One more report to read tomorrow and then the last big week of the 2Q19 season is over. Despite a few extreme reactions, what's remarkable is how far ahead we are, all things considered.
Since the Big Banks started the cycle on July 14, the S&P 500 is down 2%. Our stocks that have reported their quarterly numbers so far have run the spectrum between Square with its 18% decline and Roku, which soared 21% yesterday, but in the aggregate the BMR universe has gained a little ground. Some of the reports have been rewarded. Others have not, even when the numbers are better than what investors said they wanted to see.
TPI Composites (TPIC: $21, down 17% this week) illustrates the market's contrarian impulses. As we said yesterday, expectations were on the low side but management still turned a difficult season into a shock profit (after initially predicting a loss), and 40% revenue growth. Guidance for 2020 came up a full $100 million as well. Nonetheless, the stock plunged yesterday and nobody can make a compelling case why.
As far as we're concerned, this is the kind of dip that makes sense to buy. When the fundamentals are weak and a stock climbs anyway, we get nervous . . . the upside is unsupported by anything tangible, so once the mood shifts there's nothing to hold it up. But in the opposite scenario, the downside is unsupported and when the mood shifts, there's nothing holding a stock like TPI Composites down. Sooner or later, this one will recover.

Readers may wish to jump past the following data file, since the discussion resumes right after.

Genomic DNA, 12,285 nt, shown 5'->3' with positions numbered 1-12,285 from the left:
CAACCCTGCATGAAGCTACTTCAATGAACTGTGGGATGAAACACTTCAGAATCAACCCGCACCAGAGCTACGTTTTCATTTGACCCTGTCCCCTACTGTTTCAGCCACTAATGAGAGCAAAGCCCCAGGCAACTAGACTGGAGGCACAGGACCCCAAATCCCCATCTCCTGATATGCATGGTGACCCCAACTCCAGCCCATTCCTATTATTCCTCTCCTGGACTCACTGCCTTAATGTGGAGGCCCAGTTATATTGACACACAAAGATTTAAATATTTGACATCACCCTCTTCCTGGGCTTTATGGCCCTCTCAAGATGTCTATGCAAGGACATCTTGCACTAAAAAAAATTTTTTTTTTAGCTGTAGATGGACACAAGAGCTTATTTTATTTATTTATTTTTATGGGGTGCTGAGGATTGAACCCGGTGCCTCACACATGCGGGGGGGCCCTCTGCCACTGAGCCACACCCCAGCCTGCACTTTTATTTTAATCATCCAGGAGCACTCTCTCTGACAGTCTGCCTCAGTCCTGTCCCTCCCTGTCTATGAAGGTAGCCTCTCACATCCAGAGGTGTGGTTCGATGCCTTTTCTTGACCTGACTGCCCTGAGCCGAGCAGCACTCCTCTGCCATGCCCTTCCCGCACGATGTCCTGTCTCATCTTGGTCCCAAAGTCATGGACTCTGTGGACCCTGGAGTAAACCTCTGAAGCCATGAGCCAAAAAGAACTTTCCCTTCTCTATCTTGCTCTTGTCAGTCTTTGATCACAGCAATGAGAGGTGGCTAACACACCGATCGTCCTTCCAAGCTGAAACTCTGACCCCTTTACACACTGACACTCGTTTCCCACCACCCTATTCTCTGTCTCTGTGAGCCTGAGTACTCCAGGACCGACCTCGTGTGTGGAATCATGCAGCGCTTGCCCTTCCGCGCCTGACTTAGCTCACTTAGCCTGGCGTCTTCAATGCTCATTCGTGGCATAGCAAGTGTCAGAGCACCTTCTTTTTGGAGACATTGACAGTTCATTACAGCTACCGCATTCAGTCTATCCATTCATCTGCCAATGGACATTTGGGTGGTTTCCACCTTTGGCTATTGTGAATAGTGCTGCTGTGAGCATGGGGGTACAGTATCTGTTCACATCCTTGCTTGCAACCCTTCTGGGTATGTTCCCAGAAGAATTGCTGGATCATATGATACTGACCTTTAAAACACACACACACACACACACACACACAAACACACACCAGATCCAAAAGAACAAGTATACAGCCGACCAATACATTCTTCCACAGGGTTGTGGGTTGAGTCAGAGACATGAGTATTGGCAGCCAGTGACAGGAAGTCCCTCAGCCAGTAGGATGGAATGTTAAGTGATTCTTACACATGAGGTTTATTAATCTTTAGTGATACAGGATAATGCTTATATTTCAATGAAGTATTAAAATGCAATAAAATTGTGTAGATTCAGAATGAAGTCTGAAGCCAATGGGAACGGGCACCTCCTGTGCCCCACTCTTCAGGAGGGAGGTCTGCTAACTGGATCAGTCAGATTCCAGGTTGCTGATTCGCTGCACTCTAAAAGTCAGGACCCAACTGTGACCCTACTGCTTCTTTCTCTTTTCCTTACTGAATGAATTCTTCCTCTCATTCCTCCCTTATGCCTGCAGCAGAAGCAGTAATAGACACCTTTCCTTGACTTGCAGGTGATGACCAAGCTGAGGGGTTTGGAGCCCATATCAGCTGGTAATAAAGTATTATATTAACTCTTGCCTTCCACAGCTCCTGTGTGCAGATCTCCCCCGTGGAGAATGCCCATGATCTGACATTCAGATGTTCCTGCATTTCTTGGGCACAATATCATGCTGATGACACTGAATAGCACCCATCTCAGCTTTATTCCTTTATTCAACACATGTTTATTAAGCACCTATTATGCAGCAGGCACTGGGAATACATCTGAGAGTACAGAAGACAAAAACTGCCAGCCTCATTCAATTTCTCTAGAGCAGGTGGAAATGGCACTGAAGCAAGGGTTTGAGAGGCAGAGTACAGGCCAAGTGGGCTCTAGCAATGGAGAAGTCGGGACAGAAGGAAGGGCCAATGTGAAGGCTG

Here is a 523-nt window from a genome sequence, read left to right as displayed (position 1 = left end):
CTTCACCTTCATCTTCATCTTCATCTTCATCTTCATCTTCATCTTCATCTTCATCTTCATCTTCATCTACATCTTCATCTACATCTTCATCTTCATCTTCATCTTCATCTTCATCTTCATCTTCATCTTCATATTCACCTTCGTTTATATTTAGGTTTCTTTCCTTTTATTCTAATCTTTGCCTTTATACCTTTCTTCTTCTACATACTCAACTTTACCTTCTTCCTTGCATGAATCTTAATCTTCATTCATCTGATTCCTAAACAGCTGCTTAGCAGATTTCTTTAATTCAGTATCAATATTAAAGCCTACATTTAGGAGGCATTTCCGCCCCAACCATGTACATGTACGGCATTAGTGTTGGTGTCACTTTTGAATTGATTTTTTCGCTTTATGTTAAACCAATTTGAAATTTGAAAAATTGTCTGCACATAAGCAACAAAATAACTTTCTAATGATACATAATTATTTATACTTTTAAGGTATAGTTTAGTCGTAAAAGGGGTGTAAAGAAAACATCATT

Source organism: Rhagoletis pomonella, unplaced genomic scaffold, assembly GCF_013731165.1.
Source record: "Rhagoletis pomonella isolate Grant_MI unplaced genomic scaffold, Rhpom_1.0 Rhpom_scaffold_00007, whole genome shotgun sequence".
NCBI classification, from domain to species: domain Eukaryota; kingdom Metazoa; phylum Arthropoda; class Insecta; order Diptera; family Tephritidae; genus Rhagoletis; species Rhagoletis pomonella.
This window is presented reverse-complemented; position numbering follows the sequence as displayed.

Likewise, Dropbox (DBX: $21, down 7%) gave us everything we wanted, from the trailing numbers ($401 million in revenue, $0.10 per share in profit) to higher guidance for the remainder of the year. People can talk about how adding only 1.7 million paid users since last summer feels sluggish, but get real: Management still captured 200,000 more accounts than anyone on Wall Street expected, charging them an average of $40 per month. If that's a disappointment, we aren't convinced anything would have made the market happy.
Everything here was fine. Revenue guidance for the full year came up a bit, setting the stage for steady growth ahead. Dropbox isn't expanding at an exponential rate, but it isn't betting the store and losing either. As would-be competitors in the Data Storage market run out of cash, this one is generating enough cash to fund operations and more. This looks more than ever like one of the long-term winners. Let the market have its tantrum. Instead of being priced for perfection and failing, Dropbox gave us better than perfection and is now priced for failure.
Is it shocking? We've seen it again and again this season. The companies are doing well, often better than we expected. But as long as the market is in a fragile mood, simply reporting your performance on the wrong day can get you hammered down. Again, we'd rather have this than a fake rally driven by irrational exuberance. The mood changes. Numbers are real.